Microsoft to Pay Reward to Sasser Worm Informants

LONDON — July 8, 2005 — Microsoft Corp. today announced that two individuals who helped identify the creator of the notorious Sasser worm in 2004 will share a reward of $250,000 (U.S.). The author of the worm, arrested in May 2004, was found guilty Friday by a court in Verden, Germany, and handed a sentence of one year and nine months on probation and 30 hours of community service.

The Sasser worm, designed to attack the Microsoft® Windows® operating system, infected computers worldwide, causing them to crash and reboot. When the worm was released in May 2004, Microsoft moved quickly to help protect customers. Within 48 hours of the worm’s appearance, Microsoft provided a free, software-based cleaner tool that automatically removed Sasser from infected machines. However, despite this, Sasser became a destructive and widespread piece of malicious code. From that point on, Microsoft collaborated with law enforcement officials, sharing information that led to an arrest in the case. The author of the worm was arrested by German police authorities within seven days of Sasser’s launch. More information about the case can be found at:

“We’re pleased that the author of the Sasser worm has admitted responsibility for the damage he caused and is being held accountable,” said Nancy Anderson, vice president and deputy general counsel at Microsoft. “It has been important and gratifying to collaborate with and support law enforcement in this case, and we’re glad to provide a monetary reward to those individuals who provided credible information that helped the German police authorities solve this case.”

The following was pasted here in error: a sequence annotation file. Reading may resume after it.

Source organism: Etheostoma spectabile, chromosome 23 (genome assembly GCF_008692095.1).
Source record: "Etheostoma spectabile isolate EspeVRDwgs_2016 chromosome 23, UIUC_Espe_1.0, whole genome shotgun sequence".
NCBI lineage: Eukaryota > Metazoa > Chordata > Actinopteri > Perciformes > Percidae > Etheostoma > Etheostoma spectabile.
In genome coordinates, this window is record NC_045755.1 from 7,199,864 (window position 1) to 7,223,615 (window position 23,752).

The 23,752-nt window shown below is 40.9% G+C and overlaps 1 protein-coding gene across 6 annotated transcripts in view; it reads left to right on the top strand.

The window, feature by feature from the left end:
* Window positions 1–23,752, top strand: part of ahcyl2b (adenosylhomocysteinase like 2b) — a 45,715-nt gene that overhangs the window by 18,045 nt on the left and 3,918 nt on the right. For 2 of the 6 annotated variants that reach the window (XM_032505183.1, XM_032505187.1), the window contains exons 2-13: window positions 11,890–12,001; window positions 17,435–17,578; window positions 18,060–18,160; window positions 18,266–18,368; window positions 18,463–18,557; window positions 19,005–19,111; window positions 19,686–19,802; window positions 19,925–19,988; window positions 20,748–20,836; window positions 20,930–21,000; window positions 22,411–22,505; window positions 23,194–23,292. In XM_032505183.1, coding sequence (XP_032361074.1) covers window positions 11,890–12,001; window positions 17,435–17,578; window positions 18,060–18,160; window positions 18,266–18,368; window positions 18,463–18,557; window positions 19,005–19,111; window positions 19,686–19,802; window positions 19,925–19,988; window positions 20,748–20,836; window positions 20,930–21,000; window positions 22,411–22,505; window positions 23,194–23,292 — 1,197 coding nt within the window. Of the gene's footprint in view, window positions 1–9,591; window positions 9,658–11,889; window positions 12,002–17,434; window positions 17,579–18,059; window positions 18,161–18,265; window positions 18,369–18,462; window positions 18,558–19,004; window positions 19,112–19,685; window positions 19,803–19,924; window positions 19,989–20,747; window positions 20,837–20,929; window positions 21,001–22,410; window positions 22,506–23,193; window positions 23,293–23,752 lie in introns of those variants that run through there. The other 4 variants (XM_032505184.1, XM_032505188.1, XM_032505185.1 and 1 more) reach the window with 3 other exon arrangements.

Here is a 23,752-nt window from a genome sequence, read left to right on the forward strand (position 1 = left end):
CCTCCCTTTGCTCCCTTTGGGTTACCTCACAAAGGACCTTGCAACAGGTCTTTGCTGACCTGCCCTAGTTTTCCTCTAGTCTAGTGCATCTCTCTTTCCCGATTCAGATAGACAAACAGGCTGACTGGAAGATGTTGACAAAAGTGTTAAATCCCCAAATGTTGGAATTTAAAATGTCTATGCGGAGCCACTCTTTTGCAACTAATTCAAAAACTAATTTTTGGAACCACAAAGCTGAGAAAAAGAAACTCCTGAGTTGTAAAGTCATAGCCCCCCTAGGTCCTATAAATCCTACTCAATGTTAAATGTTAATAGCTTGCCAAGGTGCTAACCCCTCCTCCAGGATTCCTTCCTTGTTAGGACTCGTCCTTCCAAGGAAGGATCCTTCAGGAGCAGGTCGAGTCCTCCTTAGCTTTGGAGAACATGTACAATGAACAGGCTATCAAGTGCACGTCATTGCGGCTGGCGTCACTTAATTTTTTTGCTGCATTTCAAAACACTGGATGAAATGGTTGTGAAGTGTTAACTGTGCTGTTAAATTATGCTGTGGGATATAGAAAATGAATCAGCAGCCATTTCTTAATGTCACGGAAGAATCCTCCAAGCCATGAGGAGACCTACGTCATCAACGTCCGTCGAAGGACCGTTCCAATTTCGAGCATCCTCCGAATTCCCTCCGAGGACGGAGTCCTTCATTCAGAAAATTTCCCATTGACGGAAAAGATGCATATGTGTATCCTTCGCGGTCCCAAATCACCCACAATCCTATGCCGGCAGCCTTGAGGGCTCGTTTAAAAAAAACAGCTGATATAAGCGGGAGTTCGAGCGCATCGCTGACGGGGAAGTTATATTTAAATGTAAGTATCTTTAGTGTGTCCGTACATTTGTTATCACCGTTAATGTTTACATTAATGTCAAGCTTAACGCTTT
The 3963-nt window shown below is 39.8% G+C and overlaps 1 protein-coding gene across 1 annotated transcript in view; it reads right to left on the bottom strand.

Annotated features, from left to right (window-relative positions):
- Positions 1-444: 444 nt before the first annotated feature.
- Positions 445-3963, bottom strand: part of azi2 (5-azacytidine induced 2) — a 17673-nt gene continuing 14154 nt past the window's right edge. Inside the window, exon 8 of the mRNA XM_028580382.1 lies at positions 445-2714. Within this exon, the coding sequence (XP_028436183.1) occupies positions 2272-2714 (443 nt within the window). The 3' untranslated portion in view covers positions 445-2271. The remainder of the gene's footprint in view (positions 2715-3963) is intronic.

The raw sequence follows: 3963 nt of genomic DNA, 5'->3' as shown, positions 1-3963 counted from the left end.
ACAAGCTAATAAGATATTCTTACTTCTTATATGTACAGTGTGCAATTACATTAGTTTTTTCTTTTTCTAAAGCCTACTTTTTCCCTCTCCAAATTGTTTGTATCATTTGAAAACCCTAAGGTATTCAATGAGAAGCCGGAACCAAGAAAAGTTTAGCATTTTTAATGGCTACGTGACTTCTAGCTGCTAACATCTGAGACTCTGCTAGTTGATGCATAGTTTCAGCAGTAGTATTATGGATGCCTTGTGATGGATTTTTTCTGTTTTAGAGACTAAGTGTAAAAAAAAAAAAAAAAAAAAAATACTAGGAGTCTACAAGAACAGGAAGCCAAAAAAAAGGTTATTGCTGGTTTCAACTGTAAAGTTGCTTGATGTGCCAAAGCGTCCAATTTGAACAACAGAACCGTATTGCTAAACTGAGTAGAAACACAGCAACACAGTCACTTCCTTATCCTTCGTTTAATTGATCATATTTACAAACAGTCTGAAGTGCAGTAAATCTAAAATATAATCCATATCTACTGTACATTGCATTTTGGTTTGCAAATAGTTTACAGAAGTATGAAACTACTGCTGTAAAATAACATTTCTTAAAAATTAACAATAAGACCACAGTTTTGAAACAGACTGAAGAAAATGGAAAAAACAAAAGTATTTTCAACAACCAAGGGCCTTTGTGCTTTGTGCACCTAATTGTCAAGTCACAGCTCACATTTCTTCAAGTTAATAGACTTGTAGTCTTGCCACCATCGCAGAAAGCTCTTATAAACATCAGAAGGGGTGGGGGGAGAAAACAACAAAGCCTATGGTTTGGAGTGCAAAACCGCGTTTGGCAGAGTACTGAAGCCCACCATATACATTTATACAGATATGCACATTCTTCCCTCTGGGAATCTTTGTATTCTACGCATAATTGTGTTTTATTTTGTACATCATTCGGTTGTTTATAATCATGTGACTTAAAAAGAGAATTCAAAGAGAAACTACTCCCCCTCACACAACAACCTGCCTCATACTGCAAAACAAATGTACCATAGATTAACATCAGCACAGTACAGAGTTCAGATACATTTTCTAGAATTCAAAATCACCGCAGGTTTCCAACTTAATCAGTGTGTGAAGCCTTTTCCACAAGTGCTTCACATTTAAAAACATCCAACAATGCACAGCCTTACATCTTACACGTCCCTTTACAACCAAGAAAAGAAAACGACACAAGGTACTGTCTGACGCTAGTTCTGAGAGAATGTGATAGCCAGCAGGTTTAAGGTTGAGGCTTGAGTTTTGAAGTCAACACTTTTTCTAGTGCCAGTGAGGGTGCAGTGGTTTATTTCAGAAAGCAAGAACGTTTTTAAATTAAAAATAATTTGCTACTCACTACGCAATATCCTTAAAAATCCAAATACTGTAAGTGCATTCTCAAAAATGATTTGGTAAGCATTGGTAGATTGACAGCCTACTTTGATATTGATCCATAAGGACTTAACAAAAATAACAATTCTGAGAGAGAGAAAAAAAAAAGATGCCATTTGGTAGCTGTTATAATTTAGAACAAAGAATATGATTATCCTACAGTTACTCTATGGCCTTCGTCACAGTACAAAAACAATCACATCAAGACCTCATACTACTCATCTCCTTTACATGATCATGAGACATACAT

The reward will be paid from Microsoft’s anti-virus reward program, an initiative established by the company with Interpol, the Federal Bureau of Investigation and the United States Secret Service in November 2003 to provide an incentive for people to help identify those responsible for unleashing malicious viruses and worms on the Internet and deter cyber-criminals. The reward is paid to informants who are not involved in the criminal activity and provide credible information to law enforcement agencies that leads to an arrest and conviction.

“The Sasser worm is just one example of the speed at which malicious code can spread across borders and how damaging it can be to industry and the public,” said David Gork, director of Specialized Crimes at Interpol. “Law enforcement must continue to work with private industry to solve this type of crime.”

“Law enforcement agencies take great strides to aggressively, but thoroughly, investigate cybercrimes such as the Sasser worm,” said Brian Nagel, assistant director with the United States Secret Service. “Cooperation from industry, such as that displayed by Microsoft and the anti-virus reward program, contributes tremendously to speedily and effectively pursuing these cases.”

“Internet crime such as the one resolved today with this conviction in Germany know no boundaries or borders,” said Louis M. Reigel, assistant director of the Cyber Division of the FBI. “It is critical that law enforcement and private industry continue to work together across borders to address these issues.”

“At Microsoft, even as we continue to work to make our technology more secure and to educate users about how to protect themselves, we remain committed to working in close relationship with law enforcement officials and agencies around the world to help stamp out criminal behavior,” Anderson said.

The reward program is just one of several ways in which Microsoft is working to help better protect consumers and industry. In addition to the reward program, Microsoft is focusing on five key areas:

  • Technical innovation toward improving the resiliency of computers in the face of threats and improving the ability to isolate worms and viruses

  • Engineering excellence to improve code quality

  • Software and hardware advances in authentication, authorization and access control

  • Improvements to help consumers better update their computers and networks when a security update is made available

  • Prescriptive guidance to help customers increase computer and network security

Information about Microsoft’s cooperation with Interpol through the anti-virus reward program can be found at

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